LONDON - Rising costs of medical treatment -- and insurance premiums -- have put consumers off taking out private medical cover, a report shows.

The size of the private medical insurance market has plummeted, recording its first decline in 2005, according to the study by independent market analyst Datamonitor.

That was attributed to higher medical costs and higher claims forcing insurers to push up premiums.

"Like the NHS, insurers are suffering from the ill-effects of high medical costs," said James Dieppe, financial services analyst and author of the report.

"Expense is still a major deterrent and insurers need to reassure consumers that they are getting good value."

The number of people with individual private medical insurance fell 10 percent from 2001 to 2005, while premiums increased by an average of 6.5 percent per year, according to Datamonitor's analysis of Association of British Insurers' statistics.

A proliferation of new policies launched in 2005 -- with some of the biggest names in the private medical insurance (PMI) market targeting a new generation of price-sensitive consumers with low-cost products -- had failed to halt the exodus of customers, the study found.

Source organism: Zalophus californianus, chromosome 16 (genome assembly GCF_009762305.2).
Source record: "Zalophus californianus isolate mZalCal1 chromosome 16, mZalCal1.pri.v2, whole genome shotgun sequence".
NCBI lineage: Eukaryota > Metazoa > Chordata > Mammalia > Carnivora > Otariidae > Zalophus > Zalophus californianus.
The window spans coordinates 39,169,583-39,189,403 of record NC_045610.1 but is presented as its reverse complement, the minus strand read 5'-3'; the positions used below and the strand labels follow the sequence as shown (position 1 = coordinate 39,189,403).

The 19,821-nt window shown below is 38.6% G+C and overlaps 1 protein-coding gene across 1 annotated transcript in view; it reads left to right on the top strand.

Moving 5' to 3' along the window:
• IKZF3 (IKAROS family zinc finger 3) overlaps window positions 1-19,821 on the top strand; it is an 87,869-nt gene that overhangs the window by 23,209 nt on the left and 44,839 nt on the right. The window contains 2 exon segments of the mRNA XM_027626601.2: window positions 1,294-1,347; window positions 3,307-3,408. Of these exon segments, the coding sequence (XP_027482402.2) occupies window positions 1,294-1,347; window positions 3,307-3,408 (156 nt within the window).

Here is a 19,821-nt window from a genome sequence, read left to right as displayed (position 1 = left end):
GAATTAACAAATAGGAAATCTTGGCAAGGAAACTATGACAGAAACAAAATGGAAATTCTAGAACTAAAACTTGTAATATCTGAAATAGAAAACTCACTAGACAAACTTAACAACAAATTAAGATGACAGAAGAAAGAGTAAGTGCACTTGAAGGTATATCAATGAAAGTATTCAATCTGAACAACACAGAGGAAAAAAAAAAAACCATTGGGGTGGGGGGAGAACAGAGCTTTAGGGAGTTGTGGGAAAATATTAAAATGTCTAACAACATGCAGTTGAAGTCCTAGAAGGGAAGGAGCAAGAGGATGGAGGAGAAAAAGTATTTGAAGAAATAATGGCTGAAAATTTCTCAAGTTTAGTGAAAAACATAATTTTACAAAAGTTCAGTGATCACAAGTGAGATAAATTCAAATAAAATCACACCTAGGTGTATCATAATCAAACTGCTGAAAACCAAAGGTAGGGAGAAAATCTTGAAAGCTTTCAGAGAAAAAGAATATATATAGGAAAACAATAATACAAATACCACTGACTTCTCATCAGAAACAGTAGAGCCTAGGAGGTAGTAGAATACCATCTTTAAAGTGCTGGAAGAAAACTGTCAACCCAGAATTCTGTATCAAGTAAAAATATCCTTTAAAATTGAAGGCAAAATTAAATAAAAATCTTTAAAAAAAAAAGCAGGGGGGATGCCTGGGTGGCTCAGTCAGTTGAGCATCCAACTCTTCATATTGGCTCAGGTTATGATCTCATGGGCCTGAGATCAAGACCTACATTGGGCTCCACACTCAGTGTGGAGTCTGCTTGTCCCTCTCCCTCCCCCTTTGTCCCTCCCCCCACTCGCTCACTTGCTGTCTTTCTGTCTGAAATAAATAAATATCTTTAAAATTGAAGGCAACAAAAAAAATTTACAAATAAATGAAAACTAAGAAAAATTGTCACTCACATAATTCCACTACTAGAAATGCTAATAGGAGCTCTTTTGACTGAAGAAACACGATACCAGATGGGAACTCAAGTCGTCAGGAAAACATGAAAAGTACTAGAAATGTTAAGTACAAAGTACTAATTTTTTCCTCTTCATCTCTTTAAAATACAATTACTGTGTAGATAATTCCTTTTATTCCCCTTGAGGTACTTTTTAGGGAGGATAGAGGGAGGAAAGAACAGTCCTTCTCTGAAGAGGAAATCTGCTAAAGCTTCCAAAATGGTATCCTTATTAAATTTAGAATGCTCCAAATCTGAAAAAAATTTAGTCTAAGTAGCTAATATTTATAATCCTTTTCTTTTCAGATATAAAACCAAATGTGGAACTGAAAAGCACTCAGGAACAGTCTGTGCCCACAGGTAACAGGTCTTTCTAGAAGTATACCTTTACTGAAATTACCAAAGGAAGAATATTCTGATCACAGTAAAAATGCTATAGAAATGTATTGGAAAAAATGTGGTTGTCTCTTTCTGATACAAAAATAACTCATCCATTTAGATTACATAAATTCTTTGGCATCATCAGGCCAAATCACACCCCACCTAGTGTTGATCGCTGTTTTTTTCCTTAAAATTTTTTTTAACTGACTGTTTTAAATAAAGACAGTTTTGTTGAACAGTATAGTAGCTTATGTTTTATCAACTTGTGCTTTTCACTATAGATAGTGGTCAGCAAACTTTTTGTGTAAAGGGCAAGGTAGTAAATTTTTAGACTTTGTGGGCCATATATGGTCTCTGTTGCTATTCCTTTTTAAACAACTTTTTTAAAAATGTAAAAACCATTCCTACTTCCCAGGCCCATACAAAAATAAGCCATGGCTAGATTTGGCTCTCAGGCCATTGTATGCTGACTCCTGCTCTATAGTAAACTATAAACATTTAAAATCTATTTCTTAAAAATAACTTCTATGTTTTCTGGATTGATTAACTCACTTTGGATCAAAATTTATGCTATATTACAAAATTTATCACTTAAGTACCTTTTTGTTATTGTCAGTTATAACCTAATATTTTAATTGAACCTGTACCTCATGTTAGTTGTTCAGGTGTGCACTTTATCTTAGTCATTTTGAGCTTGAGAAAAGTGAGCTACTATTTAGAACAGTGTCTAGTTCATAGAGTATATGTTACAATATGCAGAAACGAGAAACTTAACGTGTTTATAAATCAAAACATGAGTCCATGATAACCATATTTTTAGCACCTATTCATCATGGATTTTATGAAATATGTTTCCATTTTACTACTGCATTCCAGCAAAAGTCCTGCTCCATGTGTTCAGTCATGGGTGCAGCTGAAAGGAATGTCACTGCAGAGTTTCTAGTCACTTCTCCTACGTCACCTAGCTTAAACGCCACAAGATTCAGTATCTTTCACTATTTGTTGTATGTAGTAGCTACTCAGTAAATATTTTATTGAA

The outlook is bleak too: insurers interviewed by Datamonitor are more pessimistic about the market this year than previously.

Some insurers believe there has been a lack of innovation in the market, while others feel the public is simply more confident in the NHS now than in previous years.

As corporate schemes have grown, some personal policyholders have also switched into the group market, where premiums are much lower -- further hampering efforts to attract new individual policyholders.

Datamonitor said the trends are likely to continue. It forecast that policyholder numbers in the personal sector would continue to fall by an annual average rate of 3 percent until 2011.

As new treatments appear on the market and medical costs continue to rise, insurers face an "unenviable" battle to cut premiums, the report said.